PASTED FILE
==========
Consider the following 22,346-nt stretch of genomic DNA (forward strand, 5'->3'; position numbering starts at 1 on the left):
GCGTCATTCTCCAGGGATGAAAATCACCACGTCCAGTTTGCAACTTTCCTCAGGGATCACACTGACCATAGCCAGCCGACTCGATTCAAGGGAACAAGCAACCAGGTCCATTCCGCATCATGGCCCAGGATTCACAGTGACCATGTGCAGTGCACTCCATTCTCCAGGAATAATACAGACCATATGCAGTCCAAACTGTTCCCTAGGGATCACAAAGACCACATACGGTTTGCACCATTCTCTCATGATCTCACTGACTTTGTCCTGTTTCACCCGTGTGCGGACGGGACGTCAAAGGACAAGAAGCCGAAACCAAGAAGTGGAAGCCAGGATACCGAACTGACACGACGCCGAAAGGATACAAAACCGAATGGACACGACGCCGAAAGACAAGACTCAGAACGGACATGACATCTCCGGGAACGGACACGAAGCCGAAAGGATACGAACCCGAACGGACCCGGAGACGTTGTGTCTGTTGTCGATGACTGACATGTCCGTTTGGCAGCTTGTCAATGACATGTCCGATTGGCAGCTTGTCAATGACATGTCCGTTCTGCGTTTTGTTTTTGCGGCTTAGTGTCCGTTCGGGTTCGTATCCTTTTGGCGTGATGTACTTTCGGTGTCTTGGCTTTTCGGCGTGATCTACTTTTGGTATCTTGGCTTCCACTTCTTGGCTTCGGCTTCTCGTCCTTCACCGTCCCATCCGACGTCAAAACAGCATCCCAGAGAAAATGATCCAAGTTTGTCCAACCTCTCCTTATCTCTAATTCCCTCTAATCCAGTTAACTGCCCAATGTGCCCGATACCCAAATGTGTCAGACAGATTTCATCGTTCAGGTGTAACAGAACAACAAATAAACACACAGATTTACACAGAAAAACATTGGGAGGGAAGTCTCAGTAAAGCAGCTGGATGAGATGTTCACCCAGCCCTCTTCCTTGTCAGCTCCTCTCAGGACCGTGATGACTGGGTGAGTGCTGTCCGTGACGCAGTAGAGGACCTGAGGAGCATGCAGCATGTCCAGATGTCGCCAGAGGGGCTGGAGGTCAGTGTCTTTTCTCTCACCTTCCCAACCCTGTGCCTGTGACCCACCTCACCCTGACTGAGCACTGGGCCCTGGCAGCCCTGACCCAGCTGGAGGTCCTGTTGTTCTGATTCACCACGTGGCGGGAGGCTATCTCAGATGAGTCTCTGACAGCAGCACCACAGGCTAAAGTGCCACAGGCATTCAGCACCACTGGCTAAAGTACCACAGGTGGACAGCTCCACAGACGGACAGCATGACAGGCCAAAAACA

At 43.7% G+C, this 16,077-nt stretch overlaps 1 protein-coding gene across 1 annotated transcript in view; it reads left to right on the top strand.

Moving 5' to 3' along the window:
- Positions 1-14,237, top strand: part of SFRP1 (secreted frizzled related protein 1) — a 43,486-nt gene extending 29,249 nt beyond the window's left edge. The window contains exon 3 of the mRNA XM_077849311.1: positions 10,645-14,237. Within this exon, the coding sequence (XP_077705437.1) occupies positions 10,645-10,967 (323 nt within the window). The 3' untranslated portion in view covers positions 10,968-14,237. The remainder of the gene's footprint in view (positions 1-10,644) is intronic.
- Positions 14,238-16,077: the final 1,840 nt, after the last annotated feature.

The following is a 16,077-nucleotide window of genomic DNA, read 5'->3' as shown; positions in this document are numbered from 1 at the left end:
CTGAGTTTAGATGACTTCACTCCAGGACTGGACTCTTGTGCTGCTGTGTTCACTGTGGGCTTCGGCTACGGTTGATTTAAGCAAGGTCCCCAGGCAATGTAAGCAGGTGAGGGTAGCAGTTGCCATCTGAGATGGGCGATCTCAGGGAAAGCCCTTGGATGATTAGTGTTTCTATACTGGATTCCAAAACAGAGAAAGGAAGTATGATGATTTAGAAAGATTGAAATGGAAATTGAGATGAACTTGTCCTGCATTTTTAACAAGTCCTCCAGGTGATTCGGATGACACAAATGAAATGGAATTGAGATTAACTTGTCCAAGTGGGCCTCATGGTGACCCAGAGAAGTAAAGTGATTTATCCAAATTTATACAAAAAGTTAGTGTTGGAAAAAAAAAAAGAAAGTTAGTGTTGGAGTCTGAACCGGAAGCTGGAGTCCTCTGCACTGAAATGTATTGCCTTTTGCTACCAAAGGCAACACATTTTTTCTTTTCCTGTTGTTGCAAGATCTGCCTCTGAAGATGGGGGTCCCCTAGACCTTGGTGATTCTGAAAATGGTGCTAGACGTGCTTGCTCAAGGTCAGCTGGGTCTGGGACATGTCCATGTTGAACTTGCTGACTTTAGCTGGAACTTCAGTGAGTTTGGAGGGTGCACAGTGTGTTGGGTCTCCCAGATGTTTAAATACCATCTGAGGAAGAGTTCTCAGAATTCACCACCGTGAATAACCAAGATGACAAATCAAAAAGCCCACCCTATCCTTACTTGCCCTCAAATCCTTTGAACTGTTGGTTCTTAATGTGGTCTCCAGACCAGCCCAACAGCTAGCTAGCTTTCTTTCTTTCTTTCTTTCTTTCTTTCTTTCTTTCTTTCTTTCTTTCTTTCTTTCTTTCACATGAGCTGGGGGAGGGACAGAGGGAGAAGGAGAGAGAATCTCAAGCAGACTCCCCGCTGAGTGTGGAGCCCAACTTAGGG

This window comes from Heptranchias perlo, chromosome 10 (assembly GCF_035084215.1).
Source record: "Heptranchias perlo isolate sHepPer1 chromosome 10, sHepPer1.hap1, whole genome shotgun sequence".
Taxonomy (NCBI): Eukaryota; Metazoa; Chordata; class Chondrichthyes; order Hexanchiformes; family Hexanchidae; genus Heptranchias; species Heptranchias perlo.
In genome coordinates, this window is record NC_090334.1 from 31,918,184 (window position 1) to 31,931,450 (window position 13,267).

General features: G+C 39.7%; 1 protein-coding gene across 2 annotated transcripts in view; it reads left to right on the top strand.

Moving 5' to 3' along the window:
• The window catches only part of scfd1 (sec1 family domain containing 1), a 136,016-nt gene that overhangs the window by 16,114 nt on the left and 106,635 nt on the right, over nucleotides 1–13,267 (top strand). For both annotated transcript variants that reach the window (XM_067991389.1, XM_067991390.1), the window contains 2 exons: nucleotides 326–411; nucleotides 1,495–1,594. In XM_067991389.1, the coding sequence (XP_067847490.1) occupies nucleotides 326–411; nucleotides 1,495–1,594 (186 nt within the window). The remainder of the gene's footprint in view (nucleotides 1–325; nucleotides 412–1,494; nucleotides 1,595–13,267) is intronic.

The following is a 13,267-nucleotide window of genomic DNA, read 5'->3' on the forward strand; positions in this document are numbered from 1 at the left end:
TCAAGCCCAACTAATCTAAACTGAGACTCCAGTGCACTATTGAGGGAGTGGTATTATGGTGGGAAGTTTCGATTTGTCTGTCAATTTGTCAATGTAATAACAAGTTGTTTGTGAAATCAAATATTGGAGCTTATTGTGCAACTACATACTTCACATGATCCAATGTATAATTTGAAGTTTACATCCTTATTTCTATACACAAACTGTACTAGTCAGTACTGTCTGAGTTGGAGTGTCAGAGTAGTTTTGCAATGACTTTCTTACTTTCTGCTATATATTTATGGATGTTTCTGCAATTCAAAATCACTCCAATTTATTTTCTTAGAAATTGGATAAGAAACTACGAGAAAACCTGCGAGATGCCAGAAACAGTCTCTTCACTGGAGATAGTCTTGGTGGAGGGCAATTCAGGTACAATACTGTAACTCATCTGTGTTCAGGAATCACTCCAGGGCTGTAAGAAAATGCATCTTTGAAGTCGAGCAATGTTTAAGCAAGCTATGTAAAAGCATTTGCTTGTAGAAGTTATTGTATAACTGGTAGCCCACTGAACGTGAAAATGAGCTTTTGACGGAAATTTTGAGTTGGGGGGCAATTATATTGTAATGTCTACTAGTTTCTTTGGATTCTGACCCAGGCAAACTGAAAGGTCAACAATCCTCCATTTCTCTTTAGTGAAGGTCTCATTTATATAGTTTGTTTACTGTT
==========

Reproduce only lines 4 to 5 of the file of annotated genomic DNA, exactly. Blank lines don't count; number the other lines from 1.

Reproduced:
Moving 5' to 3' along the window:
- Positions 1-14,237, top strand: part of SFRP1 (secreted frizzled related protein 1) — a 43,486-nt gene extending 29,249 nt beyond the window's left edge. The window contains exon 3 of the mRNA XM_077849311.1: positions 10,645-14,237. Within this exon, the coding sequence (XP_077705437.1) occupies positions 10,645-10,967 (323 nt within the window). The 3' untranslated portion in view covers positions 10,968-14,237. The remainder of the gene's footprint in view (positions 1-10,644) is intronic.